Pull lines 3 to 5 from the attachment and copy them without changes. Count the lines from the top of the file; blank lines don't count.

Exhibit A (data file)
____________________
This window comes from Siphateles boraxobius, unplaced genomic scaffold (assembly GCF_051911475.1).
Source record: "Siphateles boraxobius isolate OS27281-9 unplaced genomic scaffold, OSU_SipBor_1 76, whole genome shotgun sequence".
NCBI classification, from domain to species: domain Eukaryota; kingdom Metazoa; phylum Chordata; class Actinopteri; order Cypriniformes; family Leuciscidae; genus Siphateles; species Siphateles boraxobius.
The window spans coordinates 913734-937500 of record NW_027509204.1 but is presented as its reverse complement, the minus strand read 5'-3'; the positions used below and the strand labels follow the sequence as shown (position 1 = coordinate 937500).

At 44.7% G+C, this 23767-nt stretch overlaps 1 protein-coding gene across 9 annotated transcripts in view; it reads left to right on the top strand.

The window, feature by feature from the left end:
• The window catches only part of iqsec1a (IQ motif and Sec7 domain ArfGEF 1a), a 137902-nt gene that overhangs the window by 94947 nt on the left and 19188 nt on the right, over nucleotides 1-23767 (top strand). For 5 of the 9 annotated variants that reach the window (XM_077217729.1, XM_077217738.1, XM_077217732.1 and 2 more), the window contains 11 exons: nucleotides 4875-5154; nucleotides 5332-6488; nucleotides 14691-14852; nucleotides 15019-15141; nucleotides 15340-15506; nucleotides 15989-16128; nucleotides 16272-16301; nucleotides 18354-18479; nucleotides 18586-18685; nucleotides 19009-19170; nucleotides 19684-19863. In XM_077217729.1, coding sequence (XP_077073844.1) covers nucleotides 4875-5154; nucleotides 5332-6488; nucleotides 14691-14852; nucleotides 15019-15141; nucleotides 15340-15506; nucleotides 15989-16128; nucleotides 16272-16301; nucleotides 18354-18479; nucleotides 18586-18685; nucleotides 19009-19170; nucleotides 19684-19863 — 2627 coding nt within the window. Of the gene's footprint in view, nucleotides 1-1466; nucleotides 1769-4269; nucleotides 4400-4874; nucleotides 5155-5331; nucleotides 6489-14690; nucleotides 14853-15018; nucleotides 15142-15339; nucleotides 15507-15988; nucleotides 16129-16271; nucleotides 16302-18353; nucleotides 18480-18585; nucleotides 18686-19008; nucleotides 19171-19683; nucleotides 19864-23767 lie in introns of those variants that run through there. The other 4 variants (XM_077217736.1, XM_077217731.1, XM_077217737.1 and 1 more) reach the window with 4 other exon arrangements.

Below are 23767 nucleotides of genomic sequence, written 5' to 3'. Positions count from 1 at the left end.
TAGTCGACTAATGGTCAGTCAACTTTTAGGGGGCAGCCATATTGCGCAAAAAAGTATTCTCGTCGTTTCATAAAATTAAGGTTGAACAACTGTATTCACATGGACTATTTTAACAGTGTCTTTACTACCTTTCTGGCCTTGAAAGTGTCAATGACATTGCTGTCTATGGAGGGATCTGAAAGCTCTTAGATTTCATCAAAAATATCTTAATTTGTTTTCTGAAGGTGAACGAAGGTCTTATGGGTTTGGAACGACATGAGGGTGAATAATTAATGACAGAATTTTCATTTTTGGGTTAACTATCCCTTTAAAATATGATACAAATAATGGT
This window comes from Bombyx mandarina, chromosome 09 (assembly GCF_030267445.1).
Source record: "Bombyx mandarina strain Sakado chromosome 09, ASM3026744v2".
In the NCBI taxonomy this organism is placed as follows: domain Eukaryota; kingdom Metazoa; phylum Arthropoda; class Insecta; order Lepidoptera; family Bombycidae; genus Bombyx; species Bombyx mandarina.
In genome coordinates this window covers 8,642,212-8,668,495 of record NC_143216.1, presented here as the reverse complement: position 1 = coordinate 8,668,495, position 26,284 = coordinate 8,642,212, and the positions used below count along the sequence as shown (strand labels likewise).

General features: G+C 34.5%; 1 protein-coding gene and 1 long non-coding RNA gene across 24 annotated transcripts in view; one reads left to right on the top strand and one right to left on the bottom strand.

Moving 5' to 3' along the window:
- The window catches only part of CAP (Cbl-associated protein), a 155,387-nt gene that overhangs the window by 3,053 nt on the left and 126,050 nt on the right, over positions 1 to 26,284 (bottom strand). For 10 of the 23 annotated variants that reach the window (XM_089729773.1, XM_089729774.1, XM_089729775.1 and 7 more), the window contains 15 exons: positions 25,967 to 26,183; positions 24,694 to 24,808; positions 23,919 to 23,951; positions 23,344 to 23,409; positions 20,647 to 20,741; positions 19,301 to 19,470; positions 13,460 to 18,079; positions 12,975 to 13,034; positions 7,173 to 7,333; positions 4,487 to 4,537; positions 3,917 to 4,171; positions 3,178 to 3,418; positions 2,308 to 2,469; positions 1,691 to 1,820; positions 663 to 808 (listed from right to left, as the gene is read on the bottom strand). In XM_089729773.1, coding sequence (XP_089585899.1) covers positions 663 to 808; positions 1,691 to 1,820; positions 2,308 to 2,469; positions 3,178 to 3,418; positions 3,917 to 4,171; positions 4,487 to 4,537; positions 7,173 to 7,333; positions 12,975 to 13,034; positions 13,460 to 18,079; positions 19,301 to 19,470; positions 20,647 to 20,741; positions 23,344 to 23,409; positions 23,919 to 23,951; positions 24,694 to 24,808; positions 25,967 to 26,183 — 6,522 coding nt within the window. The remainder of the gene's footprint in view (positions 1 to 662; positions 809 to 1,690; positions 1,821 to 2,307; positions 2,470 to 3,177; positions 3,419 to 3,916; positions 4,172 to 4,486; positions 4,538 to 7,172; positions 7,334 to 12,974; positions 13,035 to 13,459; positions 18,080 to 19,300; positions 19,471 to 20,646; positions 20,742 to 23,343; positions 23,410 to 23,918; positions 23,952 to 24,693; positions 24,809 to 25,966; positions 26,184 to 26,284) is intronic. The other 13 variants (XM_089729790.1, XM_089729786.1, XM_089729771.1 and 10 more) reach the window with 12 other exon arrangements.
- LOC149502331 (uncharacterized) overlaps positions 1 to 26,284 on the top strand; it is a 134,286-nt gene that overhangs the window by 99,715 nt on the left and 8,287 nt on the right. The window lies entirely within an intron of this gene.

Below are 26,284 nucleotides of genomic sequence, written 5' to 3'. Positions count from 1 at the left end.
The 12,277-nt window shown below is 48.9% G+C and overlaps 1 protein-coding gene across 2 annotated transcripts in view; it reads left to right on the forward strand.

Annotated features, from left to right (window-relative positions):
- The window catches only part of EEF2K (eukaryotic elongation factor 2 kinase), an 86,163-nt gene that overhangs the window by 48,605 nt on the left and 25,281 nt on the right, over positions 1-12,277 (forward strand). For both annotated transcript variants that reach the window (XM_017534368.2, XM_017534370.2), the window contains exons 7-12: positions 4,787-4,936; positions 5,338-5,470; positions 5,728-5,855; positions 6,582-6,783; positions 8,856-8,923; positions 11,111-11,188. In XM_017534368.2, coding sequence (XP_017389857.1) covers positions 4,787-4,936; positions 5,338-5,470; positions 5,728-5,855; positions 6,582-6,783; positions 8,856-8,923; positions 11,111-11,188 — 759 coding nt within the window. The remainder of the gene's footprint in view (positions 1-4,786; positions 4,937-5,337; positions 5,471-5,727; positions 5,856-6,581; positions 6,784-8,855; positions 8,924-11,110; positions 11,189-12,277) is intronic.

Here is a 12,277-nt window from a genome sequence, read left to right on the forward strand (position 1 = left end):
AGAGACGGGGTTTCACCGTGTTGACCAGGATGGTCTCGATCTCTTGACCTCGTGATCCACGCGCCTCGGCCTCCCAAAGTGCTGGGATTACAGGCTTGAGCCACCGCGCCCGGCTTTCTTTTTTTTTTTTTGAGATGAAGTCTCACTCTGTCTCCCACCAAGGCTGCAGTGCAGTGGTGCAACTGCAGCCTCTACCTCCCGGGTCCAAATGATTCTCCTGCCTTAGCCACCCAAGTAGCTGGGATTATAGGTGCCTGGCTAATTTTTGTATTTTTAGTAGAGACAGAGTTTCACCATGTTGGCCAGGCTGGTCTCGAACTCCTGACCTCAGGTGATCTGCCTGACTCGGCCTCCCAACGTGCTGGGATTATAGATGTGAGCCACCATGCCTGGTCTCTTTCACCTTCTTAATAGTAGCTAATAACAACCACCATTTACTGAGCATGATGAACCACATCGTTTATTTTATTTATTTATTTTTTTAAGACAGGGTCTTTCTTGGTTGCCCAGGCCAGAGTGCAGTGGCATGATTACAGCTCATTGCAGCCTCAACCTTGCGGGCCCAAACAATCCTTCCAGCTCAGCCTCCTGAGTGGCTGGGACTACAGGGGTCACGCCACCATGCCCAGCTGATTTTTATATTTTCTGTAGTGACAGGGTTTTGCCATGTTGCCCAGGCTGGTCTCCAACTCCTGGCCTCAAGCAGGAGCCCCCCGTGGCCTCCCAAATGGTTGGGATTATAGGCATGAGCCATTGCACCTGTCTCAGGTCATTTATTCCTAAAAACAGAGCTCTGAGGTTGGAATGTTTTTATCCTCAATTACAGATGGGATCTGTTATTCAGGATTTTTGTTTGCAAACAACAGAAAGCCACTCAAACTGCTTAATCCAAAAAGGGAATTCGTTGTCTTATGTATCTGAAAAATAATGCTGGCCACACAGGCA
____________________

NCBI classification, from domain to species: domain Eukaryota; kingdom Metazoa; phylum Chordata; class Actinopteri; order Cypriniformes; family Leuciscidae; genus Siphateles; species Siphateles boraxobius.
The window spans coordinates 913734-937500 of record NW_027509204.1 but is presented as its reverse complement, the minus strand read 5'-3'; the positions used below and the strand labels follow the sequence as shown (position 1 = coordinate 937500).

At 44.7% G+C, this 23767-nt stretch overlaps 1 protein-coding gene across 9 annotated transcripts in view; it reads left to right on the top strand.